The Buy Now, Pay Later segment has gone through a series of changes in the last two months, with the virus outbreak affecting every single industry under the sun. What will happen when restrictions are lifted?
In the third instalment of the Let’s Regrow Town Hall information session, Power Retail dissected the spending habits and consumer trends of Australian online shoppers over the last month. As such, the Buy Now, Pay Later (BNPL) platform has seen a significant drop off since self-isolation came into play across the country.
What Caused the Drop?
Since the outbreak in mid-March, frugal shoppers have been cautious about spending on non-essential items. The Let’s Regrow information session pointed out the peaks and troughs of online purchase behaviour, with the payment platform holding steady throughout March and mid-April.
However, since April, the intent to spend began to drop significantly as consumers began to spend only for essential items. Moreover, the fear of going into debt has influenced the change in consumer spending, due to uncertainty with employment and health across the country.
One of the driving factors that online shoppers are ‘draining their accounts’ is to “avoid future debt,” explained Grant Arnott, the Managing Director of Power Retail.
As shoppers spend their money on ‘essential’ goods, consumers’ sentiment towards spending on discretionary items such as fashion and electronics has altered precipitously downward.
Is It All Bad News?
Despite the drop in sales across the board for online retail, e-commerce revenue remains more than 50 percent above this time last year. In March, online spend grew 19 percent above predictions – but Dominique Lamb, CEO of the National Retail Association, warns that April may not see extortionate figures.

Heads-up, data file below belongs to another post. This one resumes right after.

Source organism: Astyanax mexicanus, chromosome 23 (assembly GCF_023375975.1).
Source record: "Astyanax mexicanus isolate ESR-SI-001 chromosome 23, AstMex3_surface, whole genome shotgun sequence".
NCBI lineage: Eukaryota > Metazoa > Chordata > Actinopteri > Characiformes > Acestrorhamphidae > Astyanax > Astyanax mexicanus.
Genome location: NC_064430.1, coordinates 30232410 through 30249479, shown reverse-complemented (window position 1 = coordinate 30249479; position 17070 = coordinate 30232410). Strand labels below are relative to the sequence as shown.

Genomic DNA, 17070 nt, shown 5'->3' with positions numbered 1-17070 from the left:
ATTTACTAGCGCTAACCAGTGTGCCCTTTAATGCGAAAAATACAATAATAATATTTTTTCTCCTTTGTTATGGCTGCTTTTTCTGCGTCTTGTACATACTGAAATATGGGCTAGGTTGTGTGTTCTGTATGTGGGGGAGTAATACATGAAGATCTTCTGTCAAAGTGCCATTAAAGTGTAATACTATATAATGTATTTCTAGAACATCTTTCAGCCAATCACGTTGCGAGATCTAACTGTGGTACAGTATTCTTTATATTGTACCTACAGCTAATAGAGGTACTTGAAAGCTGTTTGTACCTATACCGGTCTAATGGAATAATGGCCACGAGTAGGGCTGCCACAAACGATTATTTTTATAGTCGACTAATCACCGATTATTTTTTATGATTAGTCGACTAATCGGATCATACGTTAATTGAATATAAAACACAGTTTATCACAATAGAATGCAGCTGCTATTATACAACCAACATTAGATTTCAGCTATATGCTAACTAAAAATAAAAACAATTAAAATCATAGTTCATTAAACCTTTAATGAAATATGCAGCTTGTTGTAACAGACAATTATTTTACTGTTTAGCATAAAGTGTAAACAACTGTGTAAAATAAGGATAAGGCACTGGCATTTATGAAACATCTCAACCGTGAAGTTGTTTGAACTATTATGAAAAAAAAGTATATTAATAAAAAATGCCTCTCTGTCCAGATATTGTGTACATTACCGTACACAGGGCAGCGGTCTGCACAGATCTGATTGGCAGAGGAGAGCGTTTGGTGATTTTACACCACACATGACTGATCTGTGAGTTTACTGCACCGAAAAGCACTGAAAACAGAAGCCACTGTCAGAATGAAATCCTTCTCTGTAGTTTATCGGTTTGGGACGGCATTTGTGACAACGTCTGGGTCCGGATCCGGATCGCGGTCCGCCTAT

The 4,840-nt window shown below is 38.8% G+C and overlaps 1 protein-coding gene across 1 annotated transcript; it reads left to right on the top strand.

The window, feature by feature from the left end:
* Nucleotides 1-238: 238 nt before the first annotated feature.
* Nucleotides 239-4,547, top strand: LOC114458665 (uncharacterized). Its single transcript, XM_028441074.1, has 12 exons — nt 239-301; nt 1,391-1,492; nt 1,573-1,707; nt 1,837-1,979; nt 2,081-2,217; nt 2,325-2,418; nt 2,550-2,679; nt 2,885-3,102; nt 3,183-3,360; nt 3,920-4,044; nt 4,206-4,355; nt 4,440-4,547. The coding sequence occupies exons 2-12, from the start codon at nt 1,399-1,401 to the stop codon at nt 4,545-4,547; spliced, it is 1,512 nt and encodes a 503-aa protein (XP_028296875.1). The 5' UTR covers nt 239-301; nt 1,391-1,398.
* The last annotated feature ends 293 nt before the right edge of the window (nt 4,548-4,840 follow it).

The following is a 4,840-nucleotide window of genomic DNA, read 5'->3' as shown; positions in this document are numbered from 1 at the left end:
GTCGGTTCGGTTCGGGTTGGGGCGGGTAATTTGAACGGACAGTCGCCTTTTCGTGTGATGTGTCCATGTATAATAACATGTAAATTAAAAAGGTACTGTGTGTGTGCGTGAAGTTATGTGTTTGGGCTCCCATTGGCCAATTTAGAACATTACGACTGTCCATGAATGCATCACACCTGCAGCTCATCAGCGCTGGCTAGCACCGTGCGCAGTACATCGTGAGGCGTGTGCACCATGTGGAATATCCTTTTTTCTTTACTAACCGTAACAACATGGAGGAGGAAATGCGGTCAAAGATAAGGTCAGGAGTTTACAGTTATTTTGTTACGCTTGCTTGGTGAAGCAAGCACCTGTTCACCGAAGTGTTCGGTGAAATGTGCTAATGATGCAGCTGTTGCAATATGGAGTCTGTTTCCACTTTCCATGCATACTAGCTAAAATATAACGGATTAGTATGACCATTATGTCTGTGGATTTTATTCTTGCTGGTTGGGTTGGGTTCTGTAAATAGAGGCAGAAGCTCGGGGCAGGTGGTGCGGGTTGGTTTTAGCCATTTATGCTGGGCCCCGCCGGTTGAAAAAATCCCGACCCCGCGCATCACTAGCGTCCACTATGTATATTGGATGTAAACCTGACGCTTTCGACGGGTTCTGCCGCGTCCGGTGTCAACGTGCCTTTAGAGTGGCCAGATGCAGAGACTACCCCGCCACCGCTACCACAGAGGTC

“March saw the peak in panic buying in supermarkets, particularly for items such as toilet paper, rice and pasta. Today’s report also shows a nosedive in sales for cafes, restaurants, takeaway food services, and clothing,” Lamb explained. “April will be the first full month to incorporate the full extent of the lockdown restrictions, social distancing and the scaling down of services for cafes and restaurants. Retail is, therefore, bracing itself for very sobering results for April onwards. The panic buying peak is behind us, so supermarkets are likely to see a downwards correction in their sales from now on. This remains an unprecedented economic challenge, and struggling retailers need as much support as possible from governments at all levels to survive the COVID-19 crisis.”
What Does it Mean for BNPL?
Buy Now, Pay Later remains one of the strongest payment platforms for online retail. Last week, Afterpay began its transition into the Chinese market with its partnership with Tencent. The five percent acquisition for $300 million helped the market share soar more than 35 percent when the market opened, proving that the platform remains a strong contender despite COVID-19.
We remain focussed on growth and momentum in our current markets but expanding into more countries and regions over time is a point that we’ve discussed and is recognised as being an opportunity,” said Nick Molnar, Co-Founder of Afterpay.
Klarna has gone from 5,000 daily transactions to 1,000 following the hit of the pandemic. However, the CBA-backed BNPL platform has plans to relaunch and ‘ramp up’ its offering towards the end of June. “We didn’t have an opportunity to let people know who we were and what we’re about because we pulled everything … when the pandemic hit,” said Fran Ereira, the Country Head Australia & NZ of Klarna. “We’re looking forward to ramping that up from the end of June.”
On Friday, the Prime Minister, Scott Morrison, announced a three-part plan for re-opening the country over the span of nine weeks. Stage one of the plan includes the re-opening of retail stores in shopping centres, albeit with social distancing regulations.
This gradual resumption of daily life may take the edge off consumers who are using time in lockdown to remain frugal. While uncertainty remains, spending has increased beyond predicted. Will BNPL end after COVID-19 has ended? No chance, but those who are staying cautious about their spending even after restrictions have lifted may not turn to the platform as soon as expected.
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